Injured athletes are not the only ones who find benefit from massage. Healthy athletes may find massage helpful in preventing injuries and increasing performance. Massage for healthy individuals may be indicated to reduce recovery time after strenuous workouts. Its effect on flexibility and increasing blood flow to the muscles helps increase strength and resiliency in the muscles.

Athletes experiencing stress or who have sleeping difficulties should try massage as therapy. Difficulty relaxing or resting between workouts or practices may lead to overuse, stress, injuries or illness. Massage could be the answer for these athletes. Other conditions that may cause pain, stiffness or weakness in the muscles may benefit from massage as well.

The Benefits of Sports Massage

Sports massage has many benefits. The healthy athlete, as well as the injured athlete, may benefit from quality massage therapy. Listed are some of the many benefits of sports massage for athletes.

  • Increased suppleness and resiliency in the muscles, tendons and ligaments. This decreases the chances of injuries and improves the recovery from injuries.
  • Improved circulation. The blood flow is improved to the areas that are massaged. This increase in circulation helps provide the nutrients needed for recovery and the building of new muscle tissue. This improved circulation also helps to remove waste products and toxins often produced in working or injured muscles.
  • Improved proprioception. Massage helps to improve the mind-muscle link and therefore improves fine and gross motor control. Knowing the body's position and its parts with each other is an essential aspect of any sports activity.
  • Inflammation and swelling reduction. Massage above and around an injured area may help reduce swelling and inflammation.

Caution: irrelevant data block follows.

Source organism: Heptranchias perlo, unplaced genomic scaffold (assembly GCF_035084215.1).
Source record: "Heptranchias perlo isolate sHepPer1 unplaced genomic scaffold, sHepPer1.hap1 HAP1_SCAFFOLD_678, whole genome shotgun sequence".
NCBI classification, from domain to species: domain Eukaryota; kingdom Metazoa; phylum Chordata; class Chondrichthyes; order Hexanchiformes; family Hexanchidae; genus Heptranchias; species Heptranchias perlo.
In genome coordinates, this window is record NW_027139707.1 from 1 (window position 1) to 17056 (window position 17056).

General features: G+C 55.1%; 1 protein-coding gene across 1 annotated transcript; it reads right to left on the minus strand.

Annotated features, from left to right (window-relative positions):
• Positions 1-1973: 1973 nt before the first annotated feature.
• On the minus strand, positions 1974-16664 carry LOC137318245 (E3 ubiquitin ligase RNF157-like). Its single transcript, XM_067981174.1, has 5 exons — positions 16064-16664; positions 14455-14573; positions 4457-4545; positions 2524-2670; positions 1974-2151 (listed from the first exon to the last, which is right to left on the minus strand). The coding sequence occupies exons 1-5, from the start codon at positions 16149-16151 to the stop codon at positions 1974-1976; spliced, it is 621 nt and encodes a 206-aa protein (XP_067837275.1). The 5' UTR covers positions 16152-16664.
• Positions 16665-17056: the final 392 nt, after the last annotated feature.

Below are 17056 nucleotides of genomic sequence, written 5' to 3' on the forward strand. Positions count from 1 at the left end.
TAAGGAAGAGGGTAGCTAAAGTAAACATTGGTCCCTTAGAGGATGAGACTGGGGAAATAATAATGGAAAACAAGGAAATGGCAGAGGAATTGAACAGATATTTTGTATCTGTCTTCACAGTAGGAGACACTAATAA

• Increased joint mobility. Joints; or the muscles surrounding them, that are traumatized or overworked tend to tighten and become stiff. Massaging the muscles and soft tissues around a joint may help relax the joint and lead to overall relaxation.
  • Pain reduction. Massage helps relieve painful muscle spasms and cramping. It also helps increase blood flow to peripheral nerves that may be damaged from injury.
  • Injury treatment. Many injuries, especially soft-tissue injuries, will benefit from the massage treatment. This is especially true during recovery. Massage helps break up scar tissue and lesions that often cause stiffness and pain during recovery and help athletes return to a normal range of motion quicker
  • Improving hormone release and lymphatic system response. Some hormones are secreted in response to the stimulation of the muscles and their nerve cells. Massage stimulates these sites and may open the hormone receptors in these sites as well. Improving circulation helps overall lymphatic response as well.
  • Relaxation. The reduction of pain and stiffness helps bring about a state of relaxation. Massage has also been shown to release hormones responsible for relaxation and euphoria.

And do not forget to incorporate some gentle stretching exercises with your massage; this will further enhance massage benefits.

Stretching is one of the most under-utilized techniques for improving athletic performance, preventing sports injury and adequately rehabilitating sprain and strain injury. Do not make the mistake of thinking that something as simple as stretching will not be sufficient.

Article Reference

This article first appeared in:

  • WALKER, B. (2007) The fitness-related benefits of sports massage. Brian Mackenzie's Successful Coaching, (ISSN 1745-7513/ 43/ June), p. 7-8

Page Reference

If you quote information from this page in your work, then the reference for this page is:

  • WALKER, B. (2007) The fitness-related benefits of sports massage [WWW] Available from: [Accessed

About the Author

Brad Walker is a prominent Australian sports trainer with more than 15 years of experience in the health and fitness industry. Brad is a Health Science graduate of the University of New England and has postgraduate accreditations in athletics, swimming and triathlon coaching. He also works with elite level and world champion athletes and lectures for Sports Medicine Australia on injury prevention.